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Martin Luther King Jr. Blvd over I-84.
Walkers have a lane. Streetcar has a lane. Buses have a lane. Drivers have a lane. Bike riders do not have a lane.

I share all this to make sure you understand what these new lanes are all about. But there are other reasons to remain vigilant as PBOT rolls more of these projects out.

We should be wary not only of how these lanes take over precious roadway space, but also how the highly non-standardized treatments might introduce confusion (PBOT is also very inconsistent when it comes to bike lane designs) for all road users. Confusion is not good when it comes to road design — especially for vulnerable people like bicycle users.

It’s also worth noting that PBOT’s Bicycle Advisory Committee shares some of my concerns. In January of this year they wrote a letter to Portland City Council that said, “While we do not believe that shared bus/bike lanes are a good design, we want to make it clear that people on bicycles should be allowed to ride in bus lanes, at least until protected bicycle lanes are provided on a corridor.”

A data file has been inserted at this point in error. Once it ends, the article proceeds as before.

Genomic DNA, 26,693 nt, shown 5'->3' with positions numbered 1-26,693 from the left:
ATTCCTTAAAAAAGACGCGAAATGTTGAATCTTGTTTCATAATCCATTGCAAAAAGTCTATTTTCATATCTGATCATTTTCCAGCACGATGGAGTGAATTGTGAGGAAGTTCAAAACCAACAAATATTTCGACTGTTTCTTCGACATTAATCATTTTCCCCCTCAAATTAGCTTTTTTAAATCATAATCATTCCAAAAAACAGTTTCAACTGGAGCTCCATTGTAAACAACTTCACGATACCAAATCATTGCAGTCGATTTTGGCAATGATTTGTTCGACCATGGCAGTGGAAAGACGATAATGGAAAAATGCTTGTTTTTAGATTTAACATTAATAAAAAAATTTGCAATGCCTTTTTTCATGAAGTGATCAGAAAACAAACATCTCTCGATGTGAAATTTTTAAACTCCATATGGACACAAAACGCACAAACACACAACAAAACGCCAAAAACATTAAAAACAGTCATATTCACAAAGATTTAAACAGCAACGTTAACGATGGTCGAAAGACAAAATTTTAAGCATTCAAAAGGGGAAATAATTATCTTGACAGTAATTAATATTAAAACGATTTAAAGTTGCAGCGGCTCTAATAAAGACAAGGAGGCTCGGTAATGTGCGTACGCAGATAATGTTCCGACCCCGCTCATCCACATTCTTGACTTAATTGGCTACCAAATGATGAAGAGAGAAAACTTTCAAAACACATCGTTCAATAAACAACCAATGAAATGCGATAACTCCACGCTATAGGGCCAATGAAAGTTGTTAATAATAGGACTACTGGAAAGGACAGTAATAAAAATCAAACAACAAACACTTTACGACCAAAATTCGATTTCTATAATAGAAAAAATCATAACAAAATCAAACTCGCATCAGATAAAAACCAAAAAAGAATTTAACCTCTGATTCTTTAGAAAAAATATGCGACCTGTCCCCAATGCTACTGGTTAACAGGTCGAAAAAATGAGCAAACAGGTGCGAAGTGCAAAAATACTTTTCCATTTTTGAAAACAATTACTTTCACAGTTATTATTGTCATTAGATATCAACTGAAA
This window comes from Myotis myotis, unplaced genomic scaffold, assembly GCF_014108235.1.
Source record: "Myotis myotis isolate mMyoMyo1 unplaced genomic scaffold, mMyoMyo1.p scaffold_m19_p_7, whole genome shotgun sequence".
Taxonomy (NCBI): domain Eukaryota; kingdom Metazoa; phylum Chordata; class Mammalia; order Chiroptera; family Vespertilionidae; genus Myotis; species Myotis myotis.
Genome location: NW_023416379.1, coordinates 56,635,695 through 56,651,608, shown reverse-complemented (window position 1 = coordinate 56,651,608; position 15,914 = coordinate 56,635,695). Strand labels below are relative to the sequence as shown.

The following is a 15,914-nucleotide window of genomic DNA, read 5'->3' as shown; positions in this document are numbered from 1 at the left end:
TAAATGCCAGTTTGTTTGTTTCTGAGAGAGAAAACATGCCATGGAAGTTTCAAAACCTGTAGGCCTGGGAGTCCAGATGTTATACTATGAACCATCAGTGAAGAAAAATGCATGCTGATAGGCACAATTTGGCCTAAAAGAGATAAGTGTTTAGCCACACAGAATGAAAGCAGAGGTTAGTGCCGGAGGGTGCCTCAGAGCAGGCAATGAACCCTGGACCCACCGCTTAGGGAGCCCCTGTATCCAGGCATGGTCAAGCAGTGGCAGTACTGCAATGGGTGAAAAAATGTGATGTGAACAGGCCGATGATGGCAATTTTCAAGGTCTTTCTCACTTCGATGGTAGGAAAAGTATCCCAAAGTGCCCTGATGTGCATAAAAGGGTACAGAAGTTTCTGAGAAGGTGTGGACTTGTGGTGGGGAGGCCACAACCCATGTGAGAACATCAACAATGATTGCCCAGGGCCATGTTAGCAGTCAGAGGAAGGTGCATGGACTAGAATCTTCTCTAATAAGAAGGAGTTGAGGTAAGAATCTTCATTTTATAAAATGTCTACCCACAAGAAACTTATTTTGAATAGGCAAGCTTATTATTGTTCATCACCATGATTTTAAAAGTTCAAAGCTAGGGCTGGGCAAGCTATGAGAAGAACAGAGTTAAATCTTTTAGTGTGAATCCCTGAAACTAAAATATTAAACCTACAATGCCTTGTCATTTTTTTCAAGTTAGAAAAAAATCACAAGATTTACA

If PBOT took that advice there are key sections of the new MLK/Grand bus lanes where bicycles should be explicitly allowed — like south of Holladay to Davis.

PBOT says they’re creating a system where bus and bike operators both have plenty of room — just not on the same streets. “Much of the Central City in Motion plan was centered on prioritizing certain streets for certain uses, since not all streets are created equal,” said Capital Projects Communications Coordinator Hannah Schafer when I asked her about the new bus lanes on MLK/Grand, “In some cases, bikes and buses sharing a lane makes sense. But in other cases, like on MLK and Grand between the streetcar tracks, it doesn’t.”

— Jonathan Maus: (503) 706-8804, @jonathan_maus on Twitter and jonathan@bikeportland.org